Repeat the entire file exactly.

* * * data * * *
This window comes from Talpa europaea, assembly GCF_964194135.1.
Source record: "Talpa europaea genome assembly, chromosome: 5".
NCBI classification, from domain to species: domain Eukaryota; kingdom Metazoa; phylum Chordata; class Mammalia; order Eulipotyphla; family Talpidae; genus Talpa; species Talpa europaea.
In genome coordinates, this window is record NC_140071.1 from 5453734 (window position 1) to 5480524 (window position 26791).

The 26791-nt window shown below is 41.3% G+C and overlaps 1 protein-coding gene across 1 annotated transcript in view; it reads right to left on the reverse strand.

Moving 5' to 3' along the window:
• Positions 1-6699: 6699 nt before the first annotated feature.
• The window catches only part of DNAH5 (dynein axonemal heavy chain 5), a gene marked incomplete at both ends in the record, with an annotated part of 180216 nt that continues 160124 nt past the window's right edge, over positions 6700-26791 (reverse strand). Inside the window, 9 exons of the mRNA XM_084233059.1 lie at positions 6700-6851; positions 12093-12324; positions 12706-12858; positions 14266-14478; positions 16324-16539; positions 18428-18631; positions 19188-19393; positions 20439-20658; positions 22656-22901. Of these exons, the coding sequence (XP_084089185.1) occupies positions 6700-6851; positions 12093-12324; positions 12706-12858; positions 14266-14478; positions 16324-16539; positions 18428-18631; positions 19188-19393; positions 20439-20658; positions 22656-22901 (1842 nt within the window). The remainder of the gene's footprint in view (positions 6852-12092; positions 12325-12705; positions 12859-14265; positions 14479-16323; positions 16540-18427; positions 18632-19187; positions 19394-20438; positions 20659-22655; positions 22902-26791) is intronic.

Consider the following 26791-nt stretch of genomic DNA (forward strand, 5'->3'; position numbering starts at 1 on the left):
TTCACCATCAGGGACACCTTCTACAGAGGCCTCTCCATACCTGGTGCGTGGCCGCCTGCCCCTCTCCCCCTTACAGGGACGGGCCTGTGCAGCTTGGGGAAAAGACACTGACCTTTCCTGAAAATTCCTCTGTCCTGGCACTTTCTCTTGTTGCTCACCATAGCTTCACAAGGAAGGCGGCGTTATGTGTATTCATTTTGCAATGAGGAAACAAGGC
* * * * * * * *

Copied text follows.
This window comes from Talpa europaea, assembly GCF_964194135.1.
Source record: "Talpa europaea genome assembly, chromosome: 5".
NCBI classification, from domain to species: domain Eukaryota; kingdom Metazoa; phylum Chordata; class Mammalia; order Eulipotyphla; family Talpidae; genus Talpa; species Talpa europaea.
In genome coordinates, this window is record NC_140071.1 from 5453734 (window position 1) to 5480524 (window position 26791).

The 26791-nt window shown below is 41.3% G+C and overlaps 1 protein-coding gene across 1 annotated transcript in view; it reads right to left on the reverse strand.

Moving 5' to 3' along the window:
• Positions 1-6699: 6699 nt before the first annotated feature.
• The window catches only part of DNAH5 (dynein axonemal heavy chain 5), a gene marked incomplete at both ends in the record, with an annotated part of 180216 nt that continues 160124 nt past the window's right edge, over positions 6700-26791 (reverse strand). Inside the window, 9 exons of the mRNA XM_084233059.1 lie at positions 6700-6851; positions 12093-12324; positions 12706-12858; positions 14266-14478; positions 16324-16539; positions 18428-18631; positions 19188-19393; positions 20439-20658; positions 22656-22901. Of these exons, the coding sequence (XP_084089185.1) occupies positions 6700-6851; positions 12093-12324; positions 12706-12858; positions 14266-14478; positions 16324-16539; positions 18428-18631; positions 19188-19393; positions 20439-20658; positions 22656-22901 (1842 nt within the window). The remainder of the gene's footprint in view (positions 6852-12092; positions 12325-12705; positions 12859-14265; positions 14479-16323; positions 16540-18427; positions 18632-19187; positions 19394-20438; positions 20659-22655; positions 22902-26791) is intronic.

Consider the following 26791-nt stretch of genomic DNA (forward strand, 5'->3'; position numbering starts at 1 on the left):
TTCACCATCAGGGACACCTTCTACAGAGGCCTCTCCATACCTGGTGCGTGGCCGCCTGCCCCTCTCCCCCTTACAGGGACGGGCCTGTGCAGCTTGGGGAAAAGACACTGACCTTTCCTGAAAATTCCTCTGTCCTGGCACTTTCTCTTGTTGCTCACCATAGCTTCACAAGGAAGGCGGCGTTATGTGTATTCATTTTGCAATGAGGAAACAAGGC